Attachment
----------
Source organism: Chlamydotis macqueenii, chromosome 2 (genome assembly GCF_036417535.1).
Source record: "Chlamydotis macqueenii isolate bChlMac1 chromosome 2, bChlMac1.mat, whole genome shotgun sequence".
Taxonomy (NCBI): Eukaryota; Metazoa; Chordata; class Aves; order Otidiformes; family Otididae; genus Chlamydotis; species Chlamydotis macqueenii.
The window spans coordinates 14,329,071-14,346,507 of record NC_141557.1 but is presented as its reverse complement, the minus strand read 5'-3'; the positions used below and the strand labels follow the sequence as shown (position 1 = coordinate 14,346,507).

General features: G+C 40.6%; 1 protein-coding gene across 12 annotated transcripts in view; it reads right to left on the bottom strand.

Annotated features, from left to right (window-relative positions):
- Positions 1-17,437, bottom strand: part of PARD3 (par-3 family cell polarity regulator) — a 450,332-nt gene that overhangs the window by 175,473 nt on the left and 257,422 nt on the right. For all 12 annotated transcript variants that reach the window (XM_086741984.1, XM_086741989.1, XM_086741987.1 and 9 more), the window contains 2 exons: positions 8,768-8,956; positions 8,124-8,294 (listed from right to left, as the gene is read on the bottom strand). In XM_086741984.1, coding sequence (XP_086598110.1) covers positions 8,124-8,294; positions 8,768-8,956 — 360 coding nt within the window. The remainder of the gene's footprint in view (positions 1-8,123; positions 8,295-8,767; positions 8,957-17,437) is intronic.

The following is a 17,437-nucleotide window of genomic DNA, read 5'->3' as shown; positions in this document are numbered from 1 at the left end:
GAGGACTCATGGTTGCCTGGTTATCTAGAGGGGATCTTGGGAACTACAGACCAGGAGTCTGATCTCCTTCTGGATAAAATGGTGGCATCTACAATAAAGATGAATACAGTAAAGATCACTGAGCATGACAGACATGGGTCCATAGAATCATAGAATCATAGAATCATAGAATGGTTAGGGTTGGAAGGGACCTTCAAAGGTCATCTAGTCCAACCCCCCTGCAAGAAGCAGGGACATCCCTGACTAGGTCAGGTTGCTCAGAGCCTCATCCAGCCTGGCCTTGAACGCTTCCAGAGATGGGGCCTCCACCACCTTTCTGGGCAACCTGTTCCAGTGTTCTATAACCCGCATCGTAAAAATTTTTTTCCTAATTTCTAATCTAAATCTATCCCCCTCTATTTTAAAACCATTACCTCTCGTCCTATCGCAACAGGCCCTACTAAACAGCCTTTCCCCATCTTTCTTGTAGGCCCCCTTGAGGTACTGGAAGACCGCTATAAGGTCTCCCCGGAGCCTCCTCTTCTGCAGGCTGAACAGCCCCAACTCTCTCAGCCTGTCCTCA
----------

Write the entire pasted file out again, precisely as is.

Source organism: Chlamydotis macqueenii, chromosome 2 (genome assembly GCF_036417535.1).
Source record: "Chlamydotis macqueenii isolate bChlMac1 chromosome 2, bChlMac1.mat, whole genome shotgun sequence".
Taxonomy (NCBI): Eukaryota; Metazoa; Chordata; class Aves; order Otidiformes; family Otididae; genus Chlamydotis; species Chlamydotis macqueenii.
The window spans coordinates 14,329,071-14,346,507 of record NC_141557.1 but is presented as its reverse complement, the minus strand read 5'-3'; the positions used below and the strand labels follow the sequence as shown (position 1 = coordinate 14,346,507).

General features: G+C 40.6%; 1 protein-coding gene across 12 annotated transcripts in view; it reads right to left on the bottom strand.

Annotated features, from left to right (window-relative positions):
- Positions 1-17,437, bottom strand: part of PARD3 (par-3 family cell polarity regulator) — a 450,332-nt gene that overhangs the window by 175,473 nt on the left and 257,422 nt on the right. For all 12 annotated transcript variants that reach the window (XM_086741984.1, XM_086741989.1, XM_086741987.1 and 9 more), the window contains 2 exons: positions 8,768-8,956; positions 8,124-8,294 (listed from right to left, as the gene is read on the bottom strand). In XM_086741984.1, coding sequence (XP_086598110.1) covers positions 8,124-8,294; positions 8,768-8,956 — 360 coding nt within the window. The remainder of the gene's footprint in view (positions 1-8,123; positions 8,295-8,767; positions 8,957-17,437) is intronic.

The following is a 17,437-nucleotide window of genomic DNA, read 5'->3' as shown; positions in this document are numbered from 1 at the left end:
GAGGACTCATGGTTGCCTGGTTATCTAGAGGGGATCTTGGGAACTACAGACCAGGAGTCTGATCTCCTTCTGGATAAAATGGTGGCATCTACAATAAAGATGAATACAGTAAAGATCACTGAGCATGACAGACATGGGTCCATAGAATCATAGAATCATAGAATCATAGAATGGTTAGGGTTGGAAGGGACCTTCAAAGGTCATCTAGTCCAACCCCCCTGCAAGAAGCAGGGACATCCCTGACTAGGTCAGGTTGCTCAGAGCCTCATCCAGCCTGGCCTTGAACGCTTCCAGAGATGGGGCCTCCACCACCTTTCTGGGCAACCTGTTCCAGTGTTCTATAACCCGCATCGTAAAAATTTTTTTCCTAATTTCTAATCTAAATCTATCCCCCTCTATTTTAAAACCATTACCTCTCGTCCTATCGCAACAGGCCCTACTAAACAGCCTTTCCCCATCTTTCTTGTAGGCCCCCTTGAGGTACTGGAAGACCGCTATAAGGTCTCCCCGGAGCCTCCTCTTCTGCAGGCTGAACAGCCCCAACTCTCTCAGCCTGTCCTCA